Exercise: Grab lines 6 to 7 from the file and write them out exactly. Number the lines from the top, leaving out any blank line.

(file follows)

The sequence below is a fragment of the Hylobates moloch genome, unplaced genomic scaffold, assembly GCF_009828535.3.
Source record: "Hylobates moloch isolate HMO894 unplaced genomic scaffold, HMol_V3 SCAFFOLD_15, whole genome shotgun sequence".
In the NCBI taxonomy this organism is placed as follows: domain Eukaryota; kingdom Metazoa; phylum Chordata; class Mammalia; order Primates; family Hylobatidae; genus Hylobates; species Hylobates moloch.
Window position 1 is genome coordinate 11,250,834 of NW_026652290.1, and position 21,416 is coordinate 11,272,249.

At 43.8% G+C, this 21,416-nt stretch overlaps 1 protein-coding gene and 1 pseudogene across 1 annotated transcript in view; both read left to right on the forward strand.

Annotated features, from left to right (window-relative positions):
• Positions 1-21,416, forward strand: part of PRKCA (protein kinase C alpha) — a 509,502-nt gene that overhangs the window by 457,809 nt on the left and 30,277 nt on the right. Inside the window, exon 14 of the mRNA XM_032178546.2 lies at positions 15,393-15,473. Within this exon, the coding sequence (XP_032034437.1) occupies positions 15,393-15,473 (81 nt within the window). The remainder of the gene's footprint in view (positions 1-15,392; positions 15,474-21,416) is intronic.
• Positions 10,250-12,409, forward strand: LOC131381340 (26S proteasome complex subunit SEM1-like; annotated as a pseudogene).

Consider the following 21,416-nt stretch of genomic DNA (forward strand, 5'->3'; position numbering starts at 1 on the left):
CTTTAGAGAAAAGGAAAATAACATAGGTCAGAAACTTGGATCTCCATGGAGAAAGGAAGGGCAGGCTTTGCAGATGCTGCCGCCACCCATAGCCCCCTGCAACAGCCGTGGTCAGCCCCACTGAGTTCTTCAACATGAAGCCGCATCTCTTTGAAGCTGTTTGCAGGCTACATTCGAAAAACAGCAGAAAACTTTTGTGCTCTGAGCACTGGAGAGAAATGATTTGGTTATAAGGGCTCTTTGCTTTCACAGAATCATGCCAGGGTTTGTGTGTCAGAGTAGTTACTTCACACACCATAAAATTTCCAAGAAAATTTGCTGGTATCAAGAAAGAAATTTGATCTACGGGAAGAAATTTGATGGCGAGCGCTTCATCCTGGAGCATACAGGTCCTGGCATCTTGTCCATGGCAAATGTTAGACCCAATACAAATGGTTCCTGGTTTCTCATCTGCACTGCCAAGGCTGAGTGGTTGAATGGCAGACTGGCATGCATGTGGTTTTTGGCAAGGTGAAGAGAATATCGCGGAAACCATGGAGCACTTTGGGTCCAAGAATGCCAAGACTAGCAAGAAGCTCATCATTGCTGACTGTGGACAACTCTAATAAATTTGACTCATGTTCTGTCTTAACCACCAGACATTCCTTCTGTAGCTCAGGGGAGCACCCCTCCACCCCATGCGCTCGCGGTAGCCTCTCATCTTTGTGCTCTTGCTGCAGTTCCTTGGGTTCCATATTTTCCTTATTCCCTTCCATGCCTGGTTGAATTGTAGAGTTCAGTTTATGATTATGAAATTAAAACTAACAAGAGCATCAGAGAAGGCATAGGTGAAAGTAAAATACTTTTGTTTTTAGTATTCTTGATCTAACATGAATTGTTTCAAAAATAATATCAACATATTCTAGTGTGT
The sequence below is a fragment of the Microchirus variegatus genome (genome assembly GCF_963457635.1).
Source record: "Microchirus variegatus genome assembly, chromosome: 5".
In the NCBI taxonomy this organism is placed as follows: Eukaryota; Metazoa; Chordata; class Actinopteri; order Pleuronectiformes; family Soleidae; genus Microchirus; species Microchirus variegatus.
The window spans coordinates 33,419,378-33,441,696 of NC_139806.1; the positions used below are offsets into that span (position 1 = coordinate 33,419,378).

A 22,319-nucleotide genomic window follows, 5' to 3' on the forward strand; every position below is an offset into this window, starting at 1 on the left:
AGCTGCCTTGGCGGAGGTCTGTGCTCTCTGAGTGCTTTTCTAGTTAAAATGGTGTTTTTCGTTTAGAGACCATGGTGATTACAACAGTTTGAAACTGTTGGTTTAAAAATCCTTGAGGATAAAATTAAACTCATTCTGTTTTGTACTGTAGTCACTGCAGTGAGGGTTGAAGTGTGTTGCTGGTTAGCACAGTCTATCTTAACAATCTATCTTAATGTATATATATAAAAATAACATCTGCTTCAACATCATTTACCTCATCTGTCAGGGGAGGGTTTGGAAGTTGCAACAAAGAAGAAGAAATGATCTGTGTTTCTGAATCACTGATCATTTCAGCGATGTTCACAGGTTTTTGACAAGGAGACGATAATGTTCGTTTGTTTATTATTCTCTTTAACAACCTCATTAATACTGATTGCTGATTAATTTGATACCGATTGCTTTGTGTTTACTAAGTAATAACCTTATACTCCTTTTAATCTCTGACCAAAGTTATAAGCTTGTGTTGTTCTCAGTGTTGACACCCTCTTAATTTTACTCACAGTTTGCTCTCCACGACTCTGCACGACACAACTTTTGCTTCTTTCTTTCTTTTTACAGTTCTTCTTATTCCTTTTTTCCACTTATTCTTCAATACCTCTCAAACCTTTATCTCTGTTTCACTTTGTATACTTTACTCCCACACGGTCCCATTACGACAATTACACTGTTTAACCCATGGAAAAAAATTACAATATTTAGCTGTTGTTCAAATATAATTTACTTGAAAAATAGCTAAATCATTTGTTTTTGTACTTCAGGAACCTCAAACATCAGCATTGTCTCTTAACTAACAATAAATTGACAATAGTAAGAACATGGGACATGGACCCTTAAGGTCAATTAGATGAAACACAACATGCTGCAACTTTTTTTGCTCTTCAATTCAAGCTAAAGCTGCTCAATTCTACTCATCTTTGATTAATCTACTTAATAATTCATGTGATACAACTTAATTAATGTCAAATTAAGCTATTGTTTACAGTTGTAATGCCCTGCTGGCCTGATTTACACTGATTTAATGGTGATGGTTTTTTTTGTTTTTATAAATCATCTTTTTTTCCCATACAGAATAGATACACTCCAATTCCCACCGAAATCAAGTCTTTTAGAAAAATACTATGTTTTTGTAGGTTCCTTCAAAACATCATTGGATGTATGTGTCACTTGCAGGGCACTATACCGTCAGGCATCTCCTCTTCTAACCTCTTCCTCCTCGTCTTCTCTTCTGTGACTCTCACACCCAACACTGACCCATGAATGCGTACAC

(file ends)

Annotated features, from left to right (window-relative positions):
• Positions 1-21,416, forward strand: part of PRKCA (protein kinase C alpha) — a 509,502-nt gene that overhangs the window by 457,809 nt on the left and 30,277 nt on the right. Inside the window, exon 14 of the mRNA XM_032178546.2 lies at positions 15,393-15,473. Within this exon, the coding sequence (XP_032034437.1) occupies positions 15,393-15,473 (81 nt within the window). The remainder of the gene's footprint in view (positions 1-15,392; positions 15,474-21,416) is intronic.